A Waste in Time

A Wrinkle in Time   M Wrinkle 2018

Rated:  PG

Runtime:  109 minutes

Genre:  Adventure – Family – Fantasy – Science Fiction

Theaters:  February/March 2018

Streaming:  NA

els:  1.5/10

IMDB:  4.1/10

Amazon:  NA/5 stars

Rotten Tomatoes Critics:  5.2/10

Rotten Tomatoes Audience:  2.5/5

Metacritic Metascore:  52/100

Metacritic User Score:  2.9/10

Awards: NA

Directed by: Ava DuVernay

Written by:  Jennifer Lee, Jeff Stockwell (screenplay), Madeleine L’Engle (book)

Music by:  Ramin Djawadi

Cast: Oprah Winfrey, Reese Witherspoon, Mindy Kaling, Storm Reid, Levi Miller, Chris Pine

Film Locations:  Eureka, Los Angeles, Santi Clarita – California – US;  Hunter Valley, Wanaka – Otaga – New Zealand

Budget: $103,000,000

Worldwide Take: $39,000,000 (Opening Weekend)

Dr. Murray (Pine), an astrophysicist, referred to as Mr. Murray for reasons not stated, tells an audience of his peers that he can transverse 93 billion light years in the wink of an eye using a concept called tessering.  He is laughed off the stage. Later he disappears without a trace leaving his wife and two children adrift in the world without him. Charles Wallace (Deric McCabe), youngest sibling of the two Dr. Murrays and a child prodigy, discovers the three Ws: Mrs. Which (Oprah), Mrs. Whatsit (Reese Witherspoon) and Mrs. Who (Mindy Kaling); shape shifting, time travelers who are in search of a hero to save the universe. Charles Wallace introduces his socially inept sister, Meg (Storm Reid) to the Ws and they all convince her to be that hero; to search for her father and save the universe before the evil thing, It, destroys all that is light and good.

B Wrinkle 1962The movie is based on the Madeleine L’Engle’s 1962 book A Wrinkle in Time, a children’s book that was rejected 26 times before eventually finding a publisher: Farrar, Straus & Giroux. The book has been  in continuous print ever since.  The book, as with the movie, deals openly with evil while simultaneously equating Jesus with Buddha and other notable humans.  Publishers felt these topics too heavy for children and too anti-Christian for adults.  Later L’Engle hinted, because the hero was female, that misogyny also contributed to its multiple rejections. Elizabeth Bennett, Jane Eyre, Scott Finch, Dorothy Gale, Anna Karenina, Joe March, Lady Macbeth, and Natasha Rostova could not be reached for comment.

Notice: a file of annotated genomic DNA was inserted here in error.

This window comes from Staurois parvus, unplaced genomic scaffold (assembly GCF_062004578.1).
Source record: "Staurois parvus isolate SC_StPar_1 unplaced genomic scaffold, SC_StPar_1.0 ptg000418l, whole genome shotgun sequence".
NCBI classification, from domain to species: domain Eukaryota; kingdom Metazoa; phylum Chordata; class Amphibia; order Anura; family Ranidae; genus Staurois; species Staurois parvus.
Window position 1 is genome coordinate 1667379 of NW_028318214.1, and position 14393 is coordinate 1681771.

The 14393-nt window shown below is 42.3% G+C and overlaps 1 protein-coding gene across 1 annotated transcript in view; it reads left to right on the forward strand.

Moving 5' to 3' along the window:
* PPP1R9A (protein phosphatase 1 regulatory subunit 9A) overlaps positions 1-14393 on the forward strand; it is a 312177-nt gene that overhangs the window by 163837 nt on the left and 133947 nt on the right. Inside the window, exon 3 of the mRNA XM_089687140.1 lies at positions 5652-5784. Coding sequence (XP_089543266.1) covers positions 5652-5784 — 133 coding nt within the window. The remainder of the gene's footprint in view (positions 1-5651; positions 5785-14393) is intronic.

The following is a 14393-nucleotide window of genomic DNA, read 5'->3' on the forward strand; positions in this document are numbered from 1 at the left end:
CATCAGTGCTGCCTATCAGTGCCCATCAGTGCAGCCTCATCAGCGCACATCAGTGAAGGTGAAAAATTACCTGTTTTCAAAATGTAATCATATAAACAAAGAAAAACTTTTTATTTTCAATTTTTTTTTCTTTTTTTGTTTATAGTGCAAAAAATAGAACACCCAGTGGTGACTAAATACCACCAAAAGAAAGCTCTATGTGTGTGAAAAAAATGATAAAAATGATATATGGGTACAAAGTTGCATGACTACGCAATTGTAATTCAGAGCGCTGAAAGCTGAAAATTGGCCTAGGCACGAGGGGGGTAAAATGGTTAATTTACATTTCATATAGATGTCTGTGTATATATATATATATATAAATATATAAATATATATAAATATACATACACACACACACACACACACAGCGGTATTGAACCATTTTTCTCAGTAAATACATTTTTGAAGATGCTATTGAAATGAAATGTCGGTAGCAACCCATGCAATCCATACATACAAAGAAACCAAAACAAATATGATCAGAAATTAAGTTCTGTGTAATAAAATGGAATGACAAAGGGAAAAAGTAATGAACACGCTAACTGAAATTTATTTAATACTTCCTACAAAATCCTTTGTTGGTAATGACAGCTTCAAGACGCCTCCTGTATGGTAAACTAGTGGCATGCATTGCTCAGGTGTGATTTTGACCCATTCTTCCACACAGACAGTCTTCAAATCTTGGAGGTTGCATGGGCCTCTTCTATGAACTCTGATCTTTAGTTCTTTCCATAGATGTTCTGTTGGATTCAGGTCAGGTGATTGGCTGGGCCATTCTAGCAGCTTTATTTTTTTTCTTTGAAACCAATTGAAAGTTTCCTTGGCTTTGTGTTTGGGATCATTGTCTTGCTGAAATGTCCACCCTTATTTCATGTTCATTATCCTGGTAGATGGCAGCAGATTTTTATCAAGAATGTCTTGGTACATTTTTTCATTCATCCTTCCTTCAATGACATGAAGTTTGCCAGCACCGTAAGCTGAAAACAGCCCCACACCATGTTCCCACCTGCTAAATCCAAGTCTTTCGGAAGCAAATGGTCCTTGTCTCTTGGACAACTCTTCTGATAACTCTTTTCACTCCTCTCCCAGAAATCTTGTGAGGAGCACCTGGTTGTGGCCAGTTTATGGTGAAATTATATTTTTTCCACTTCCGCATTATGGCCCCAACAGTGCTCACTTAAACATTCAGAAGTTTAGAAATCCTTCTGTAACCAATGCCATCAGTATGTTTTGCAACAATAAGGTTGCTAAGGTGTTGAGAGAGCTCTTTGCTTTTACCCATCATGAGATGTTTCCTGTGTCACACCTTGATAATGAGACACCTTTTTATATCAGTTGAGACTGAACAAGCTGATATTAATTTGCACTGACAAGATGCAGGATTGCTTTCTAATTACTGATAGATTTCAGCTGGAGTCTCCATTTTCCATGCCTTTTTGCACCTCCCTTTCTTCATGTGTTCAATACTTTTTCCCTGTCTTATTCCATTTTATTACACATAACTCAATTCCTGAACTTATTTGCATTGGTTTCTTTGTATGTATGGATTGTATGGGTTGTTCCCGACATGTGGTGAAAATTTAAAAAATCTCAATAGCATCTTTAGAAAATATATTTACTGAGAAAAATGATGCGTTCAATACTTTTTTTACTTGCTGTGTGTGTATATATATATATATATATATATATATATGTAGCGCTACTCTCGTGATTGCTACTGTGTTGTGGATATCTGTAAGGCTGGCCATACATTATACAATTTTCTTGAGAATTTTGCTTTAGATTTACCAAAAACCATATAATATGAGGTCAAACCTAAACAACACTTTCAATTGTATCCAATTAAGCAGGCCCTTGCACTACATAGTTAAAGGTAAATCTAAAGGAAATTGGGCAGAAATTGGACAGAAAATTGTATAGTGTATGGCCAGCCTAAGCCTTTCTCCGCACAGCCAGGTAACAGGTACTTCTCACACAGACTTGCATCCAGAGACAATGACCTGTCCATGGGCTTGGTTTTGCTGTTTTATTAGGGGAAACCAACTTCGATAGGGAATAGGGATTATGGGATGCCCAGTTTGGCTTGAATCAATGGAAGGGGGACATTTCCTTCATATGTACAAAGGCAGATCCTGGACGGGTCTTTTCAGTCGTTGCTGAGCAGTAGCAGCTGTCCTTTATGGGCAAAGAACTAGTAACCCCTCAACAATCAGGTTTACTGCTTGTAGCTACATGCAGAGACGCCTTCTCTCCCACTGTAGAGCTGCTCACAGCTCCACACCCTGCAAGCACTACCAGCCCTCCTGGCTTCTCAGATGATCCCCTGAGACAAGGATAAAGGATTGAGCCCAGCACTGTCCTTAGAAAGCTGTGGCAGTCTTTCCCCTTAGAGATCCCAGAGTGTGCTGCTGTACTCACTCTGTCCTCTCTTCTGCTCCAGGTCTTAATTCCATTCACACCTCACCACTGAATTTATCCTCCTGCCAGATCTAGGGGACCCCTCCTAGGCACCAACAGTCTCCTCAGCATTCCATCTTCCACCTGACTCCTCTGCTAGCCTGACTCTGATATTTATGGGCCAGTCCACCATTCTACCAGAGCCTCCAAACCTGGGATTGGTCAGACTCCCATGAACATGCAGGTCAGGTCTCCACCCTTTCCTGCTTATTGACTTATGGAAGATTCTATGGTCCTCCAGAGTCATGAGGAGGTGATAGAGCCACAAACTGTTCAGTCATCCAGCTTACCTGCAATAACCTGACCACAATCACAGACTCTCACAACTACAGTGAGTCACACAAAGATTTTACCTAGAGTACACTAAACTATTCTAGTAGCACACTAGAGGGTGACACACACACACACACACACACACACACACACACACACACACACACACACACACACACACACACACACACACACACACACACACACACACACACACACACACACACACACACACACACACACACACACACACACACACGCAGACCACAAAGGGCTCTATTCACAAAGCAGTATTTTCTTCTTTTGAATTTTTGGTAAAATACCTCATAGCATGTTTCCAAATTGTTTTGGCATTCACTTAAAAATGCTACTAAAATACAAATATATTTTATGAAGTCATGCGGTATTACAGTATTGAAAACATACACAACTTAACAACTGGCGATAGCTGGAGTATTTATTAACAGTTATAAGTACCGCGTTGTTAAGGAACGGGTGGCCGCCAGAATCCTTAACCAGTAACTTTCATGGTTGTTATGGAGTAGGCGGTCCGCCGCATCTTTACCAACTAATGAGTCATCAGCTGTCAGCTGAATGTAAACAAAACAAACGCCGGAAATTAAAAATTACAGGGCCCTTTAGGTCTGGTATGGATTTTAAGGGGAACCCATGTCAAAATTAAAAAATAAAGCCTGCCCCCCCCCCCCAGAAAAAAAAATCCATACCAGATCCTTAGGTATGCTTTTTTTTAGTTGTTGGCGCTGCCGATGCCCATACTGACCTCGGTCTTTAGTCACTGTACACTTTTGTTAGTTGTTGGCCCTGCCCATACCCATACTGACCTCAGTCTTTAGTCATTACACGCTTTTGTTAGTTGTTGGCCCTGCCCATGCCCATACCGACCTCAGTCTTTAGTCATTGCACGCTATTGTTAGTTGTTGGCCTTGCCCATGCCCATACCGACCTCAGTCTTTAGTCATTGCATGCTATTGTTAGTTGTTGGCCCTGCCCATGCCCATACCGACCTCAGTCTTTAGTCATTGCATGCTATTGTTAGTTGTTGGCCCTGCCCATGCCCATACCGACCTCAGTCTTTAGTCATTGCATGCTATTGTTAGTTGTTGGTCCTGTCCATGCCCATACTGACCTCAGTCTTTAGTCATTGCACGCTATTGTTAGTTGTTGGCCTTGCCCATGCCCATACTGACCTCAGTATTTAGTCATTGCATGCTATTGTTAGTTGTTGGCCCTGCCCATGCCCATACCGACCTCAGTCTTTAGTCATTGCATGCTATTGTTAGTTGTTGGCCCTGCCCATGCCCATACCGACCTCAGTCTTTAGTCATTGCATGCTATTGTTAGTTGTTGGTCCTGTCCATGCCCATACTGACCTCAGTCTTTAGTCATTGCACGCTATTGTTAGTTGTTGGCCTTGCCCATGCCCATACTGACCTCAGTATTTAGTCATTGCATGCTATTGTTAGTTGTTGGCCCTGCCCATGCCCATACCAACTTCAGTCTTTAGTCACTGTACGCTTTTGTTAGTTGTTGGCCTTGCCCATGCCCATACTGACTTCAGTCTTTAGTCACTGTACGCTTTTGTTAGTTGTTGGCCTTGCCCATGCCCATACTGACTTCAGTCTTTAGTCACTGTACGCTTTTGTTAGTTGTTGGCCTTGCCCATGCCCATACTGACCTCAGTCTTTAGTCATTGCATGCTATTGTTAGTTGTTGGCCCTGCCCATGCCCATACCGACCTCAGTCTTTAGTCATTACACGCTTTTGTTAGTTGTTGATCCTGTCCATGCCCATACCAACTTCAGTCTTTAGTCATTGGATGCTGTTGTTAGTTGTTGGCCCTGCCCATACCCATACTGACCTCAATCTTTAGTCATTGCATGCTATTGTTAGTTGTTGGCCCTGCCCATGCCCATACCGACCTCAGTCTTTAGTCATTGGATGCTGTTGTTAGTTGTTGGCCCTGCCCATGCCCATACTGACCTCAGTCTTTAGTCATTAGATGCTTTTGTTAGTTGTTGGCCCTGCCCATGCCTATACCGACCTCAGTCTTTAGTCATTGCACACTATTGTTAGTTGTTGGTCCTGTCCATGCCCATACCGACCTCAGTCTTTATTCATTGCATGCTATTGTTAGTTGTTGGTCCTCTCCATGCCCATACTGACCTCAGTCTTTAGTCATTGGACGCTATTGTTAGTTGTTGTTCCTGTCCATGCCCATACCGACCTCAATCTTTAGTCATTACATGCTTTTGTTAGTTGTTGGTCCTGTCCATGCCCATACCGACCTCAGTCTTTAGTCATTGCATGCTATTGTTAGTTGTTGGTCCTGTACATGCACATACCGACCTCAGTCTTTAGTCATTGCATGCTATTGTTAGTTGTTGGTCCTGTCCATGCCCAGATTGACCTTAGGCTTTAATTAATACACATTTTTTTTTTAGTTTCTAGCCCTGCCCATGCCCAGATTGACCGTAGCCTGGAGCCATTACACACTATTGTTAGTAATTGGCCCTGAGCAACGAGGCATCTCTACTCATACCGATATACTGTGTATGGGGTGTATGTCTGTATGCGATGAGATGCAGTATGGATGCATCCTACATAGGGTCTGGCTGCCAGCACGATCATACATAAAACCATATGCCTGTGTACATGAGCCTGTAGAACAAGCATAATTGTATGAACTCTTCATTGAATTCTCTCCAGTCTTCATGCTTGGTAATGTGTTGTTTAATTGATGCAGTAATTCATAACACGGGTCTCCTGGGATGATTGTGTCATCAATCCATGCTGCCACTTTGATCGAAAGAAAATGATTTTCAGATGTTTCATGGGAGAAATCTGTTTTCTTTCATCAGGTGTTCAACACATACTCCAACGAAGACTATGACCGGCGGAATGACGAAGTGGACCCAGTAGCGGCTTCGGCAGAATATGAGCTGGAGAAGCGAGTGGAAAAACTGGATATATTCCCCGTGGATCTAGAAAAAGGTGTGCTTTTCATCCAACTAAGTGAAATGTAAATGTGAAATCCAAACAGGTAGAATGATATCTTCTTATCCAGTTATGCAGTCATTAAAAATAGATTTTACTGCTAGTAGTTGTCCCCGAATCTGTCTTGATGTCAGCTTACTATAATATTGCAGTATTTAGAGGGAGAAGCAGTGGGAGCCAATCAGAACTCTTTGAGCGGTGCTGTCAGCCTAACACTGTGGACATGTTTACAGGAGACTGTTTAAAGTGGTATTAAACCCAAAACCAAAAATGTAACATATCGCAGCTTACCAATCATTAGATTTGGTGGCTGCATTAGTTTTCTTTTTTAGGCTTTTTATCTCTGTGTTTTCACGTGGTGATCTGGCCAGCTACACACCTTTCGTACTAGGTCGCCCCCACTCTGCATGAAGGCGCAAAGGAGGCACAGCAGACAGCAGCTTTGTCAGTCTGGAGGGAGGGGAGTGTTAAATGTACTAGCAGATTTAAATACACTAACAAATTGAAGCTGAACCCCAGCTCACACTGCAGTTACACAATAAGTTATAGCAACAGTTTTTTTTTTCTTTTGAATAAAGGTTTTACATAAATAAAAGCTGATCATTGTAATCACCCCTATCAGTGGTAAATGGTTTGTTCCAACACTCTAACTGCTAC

The director, Ava DuVernay, opened the movie with a brief comment on making the film and thanking the viewers for watching, almost begging them to like it.  This was a tact that I have never experienced before, at least that I can remember (maybe Walt Disney did the same with his movies).  At some level, I suspect, she was warning us that what was to follow was an absolute rotter.  She has managed to make a movie where not one single thing clicks.  It’s all strung together scenes with no audience connection, no avenues provided to bring the viewers into the movie. She gives us no reason to like this movie, just reasons to hope it ends soon.  DuVernay along with the writers Lee and Stockwell seem to have a lot of ideas to make great movies but using them all in one film is probably not wise.  The long drudgery of scene on the planet Uriel comes across as an excuse to film in 3D and imitate the 2009 film Avatar. Sorry, but James Cameron did it better.  For a children’s movie the writing was childish. The Ws tell Meg that her faults are her strengths.  Later Meg tries telling her brother that she is uncoordinated and we are supposed to believe that this is a strength that will conquer the big bad evil thing, It.

This is the first movie that a female director was given a $100 million for a budget.  I’m sure it’s not the last big budget for a woman but hopefully its the last for DuVernay.  As for Jennifer Lee it appears animation is where her talents are best utilized.